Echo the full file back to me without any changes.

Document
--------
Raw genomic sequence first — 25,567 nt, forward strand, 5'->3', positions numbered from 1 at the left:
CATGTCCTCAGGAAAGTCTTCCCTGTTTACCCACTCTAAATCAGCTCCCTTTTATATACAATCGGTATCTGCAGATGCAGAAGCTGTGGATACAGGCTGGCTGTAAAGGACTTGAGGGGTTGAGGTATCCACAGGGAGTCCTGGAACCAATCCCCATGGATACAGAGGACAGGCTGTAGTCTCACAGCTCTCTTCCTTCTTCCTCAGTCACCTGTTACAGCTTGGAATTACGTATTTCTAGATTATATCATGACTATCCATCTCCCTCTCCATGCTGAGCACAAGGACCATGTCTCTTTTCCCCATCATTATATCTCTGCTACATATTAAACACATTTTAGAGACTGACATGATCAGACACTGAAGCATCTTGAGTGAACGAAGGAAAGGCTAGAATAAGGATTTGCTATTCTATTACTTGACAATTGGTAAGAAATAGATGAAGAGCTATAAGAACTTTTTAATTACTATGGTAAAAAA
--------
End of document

Raw genomic sequence first — 25,567 nt, forward strand, 5'->3', positions numbered from 1 at the left:
CATGTCCTCAGGAAAGTCTTCCCTGTTTACCCACTCTAAATCAGCTCCCTTTTATATACAATCGGTATCTGCAGATGCAGAAGCTGTGGATACAGGCTGGCTGTAAAGGACTTGAGGGGTTGAGGTATCCACAGGGAGTCCTGGAACCAATCCCCATGGATACAGAGGACAGGCTGTAGTCTCACAGCTCTCTTCCTTCTTCCTCAGTCACCTGTTACAGCTTGGAATTACGTATTTCTAGATTATATCATGACTATCCATCTCCCTCTCCATGCTGAGCACAAGGACCATGTCTCTTTTCCCCATCATTATATCTCTGCTACATATTAAACACATTTTAGAGACTGACATGATCAGACACTGAAGCATCTTGAGTGAACGAAGGAAAGGCTAGAATAAGGATTTGCTATTCTATTACTTGACAATTGGTAAGAAATAGATGAAGAGCTATAAGAACTTTTTAATTACTATGGTAAAAAA